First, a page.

Mr. Hobbs Takes a Vacation

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Mr. Hobbs Takes a Vacation (1962)

I think there's a film genre comprising films that deal with bad-things-that-happen-on-hopefully-good-vacations. James Stewart tries his hand at it in this early 60s effort that also offers Maureen O'Hara as his wife and throws in the likes of Fabian to keep the teen set happy. This time the vacation is a family getaway to a house on the beach that proves to be somewhat less than advertised. Of course, Stewart is a master at this sort of material, although he has surprisingly little to work with here. There are a few gentle chuckles and there's good chemistry between him and O'Hara, but the supporting cast isn't too inspiring (John Saxon, Marie Wilson, Reginald Gardner). Fox's DVD presents the CinemaScope film in a 2.35:1 anamorphic transfer that again is reasonably impressive. Colours are realistic and the image is quite bright and clean although crispness seems a little less intense than some of Fox's other September releases. There's the usual stereo and mono sound (decent fidelity, but no significant difference between the two), supplemented by French and Spanish mono tracks and English and Spanish subtitles. The disc also includes the original theatrical trailer and trailers for four other titles, as well as a short Movietone news sequence. Worth a rental. Stewart completists who want their own copy won't be disappointed at the disc's quality even if the film is lower-tier Stewart.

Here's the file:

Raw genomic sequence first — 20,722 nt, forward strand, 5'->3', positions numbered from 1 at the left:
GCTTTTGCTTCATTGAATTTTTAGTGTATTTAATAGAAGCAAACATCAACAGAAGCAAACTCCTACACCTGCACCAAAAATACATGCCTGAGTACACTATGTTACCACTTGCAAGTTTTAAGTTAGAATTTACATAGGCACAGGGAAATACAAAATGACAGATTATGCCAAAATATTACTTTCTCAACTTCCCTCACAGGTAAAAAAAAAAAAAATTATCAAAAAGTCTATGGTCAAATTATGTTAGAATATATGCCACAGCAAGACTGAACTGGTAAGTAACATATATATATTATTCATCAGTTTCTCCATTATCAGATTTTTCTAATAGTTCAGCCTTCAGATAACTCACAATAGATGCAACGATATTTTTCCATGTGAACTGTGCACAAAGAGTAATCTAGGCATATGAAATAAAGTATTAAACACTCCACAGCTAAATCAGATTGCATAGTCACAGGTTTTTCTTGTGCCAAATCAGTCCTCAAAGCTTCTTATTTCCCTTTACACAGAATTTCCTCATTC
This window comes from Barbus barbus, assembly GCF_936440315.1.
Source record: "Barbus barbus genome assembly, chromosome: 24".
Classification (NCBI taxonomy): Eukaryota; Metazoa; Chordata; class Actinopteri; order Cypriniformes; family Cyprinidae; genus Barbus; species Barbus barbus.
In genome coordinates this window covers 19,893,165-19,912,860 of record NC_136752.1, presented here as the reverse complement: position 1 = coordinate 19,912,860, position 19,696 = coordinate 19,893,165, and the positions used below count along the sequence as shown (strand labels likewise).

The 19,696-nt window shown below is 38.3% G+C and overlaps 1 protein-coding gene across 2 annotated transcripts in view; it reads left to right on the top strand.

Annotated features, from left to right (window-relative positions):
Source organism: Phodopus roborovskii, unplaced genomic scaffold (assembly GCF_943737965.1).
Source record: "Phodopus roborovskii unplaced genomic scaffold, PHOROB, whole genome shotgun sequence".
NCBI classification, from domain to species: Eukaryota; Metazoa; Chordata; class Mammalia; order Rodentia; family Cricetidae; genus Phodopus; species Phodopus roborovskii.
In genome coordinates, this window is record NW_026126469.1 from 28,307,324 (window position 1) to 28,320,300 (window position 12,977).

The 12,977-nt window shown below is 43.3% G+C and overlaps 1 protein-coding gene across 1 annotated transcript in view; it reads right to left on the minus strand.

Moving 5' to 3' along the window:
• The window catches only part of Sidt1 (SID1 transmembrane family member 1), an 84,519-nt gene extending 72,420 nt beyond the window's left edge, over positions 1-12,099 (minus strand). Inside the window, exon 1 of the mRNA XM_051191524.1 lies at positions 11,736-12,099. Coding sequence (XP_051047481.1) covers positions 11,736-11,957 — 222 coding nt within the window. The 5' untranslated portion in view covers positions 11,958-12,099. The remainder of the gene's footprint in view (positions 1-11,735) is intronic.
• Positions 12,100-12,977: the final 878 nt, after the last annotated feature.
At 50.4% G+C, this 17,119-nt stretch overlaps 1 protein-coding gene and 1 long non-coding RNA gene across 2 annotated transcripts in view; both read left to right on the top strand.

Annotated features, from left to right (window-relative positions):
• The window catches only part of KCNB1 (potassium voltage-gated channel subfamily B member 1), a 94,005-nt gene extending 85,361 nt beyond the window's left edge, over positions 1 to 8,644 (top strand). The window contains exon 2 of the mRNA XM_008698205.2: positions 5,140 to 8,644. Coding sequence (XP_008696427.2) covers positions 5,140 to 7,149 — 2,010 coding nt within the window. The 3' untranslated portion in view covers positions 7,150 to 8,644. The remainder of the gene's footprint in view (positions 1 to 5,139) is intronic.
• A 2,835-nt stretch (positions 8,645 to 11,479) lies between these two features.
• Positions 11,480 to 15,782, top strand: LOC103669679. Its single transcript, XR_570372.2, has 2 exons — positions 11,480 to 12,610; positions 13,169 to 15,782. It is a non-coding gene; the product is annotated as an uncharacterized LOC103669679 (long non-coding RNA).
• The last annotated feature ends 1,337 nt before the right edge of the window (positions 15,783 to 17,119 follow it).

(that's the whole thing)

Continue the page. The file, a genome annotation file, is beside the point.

A Man Called Peter

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A Man Called Peter (1955)

Richard Todd stars in the inspiring story of Peter Marshall, the Presbyterian minister from Scotland who became the pastor of the Church of the Presidents in Washington and also Chaplain of the Senate. The two-hour CinemaScope production relies greatly on Todd's performance and he comes through. His delivery of some of Marshall's sermons is mesmerizing and more than compensates for the somewhat sanitized version of Marshall's life that the film presents. Jean Peters also stars as Marshall's wife Catharine, but her performance is less memorable, partly because the script doesn't allow it to be. The film is based on Catharine's own book about her husband, well worth reading as a follow-up to the film. Fox's 2.55:1 anamorphic DVD is excellent. Colours are very vibrant and the image is crisp and virtually free of dirt and speckles. The stereo sound is also in good shape offering clear dialogue (very effective in the lower registers), but little directionality. English and Spanish subtitles are provided. The supplements consist of the original theatrical trailer, some Fox Movietone newsreel footage of the film's premieres, and thoughtfully, a full-length audio presentation of an actual Peter Marshall sermon. Recommended.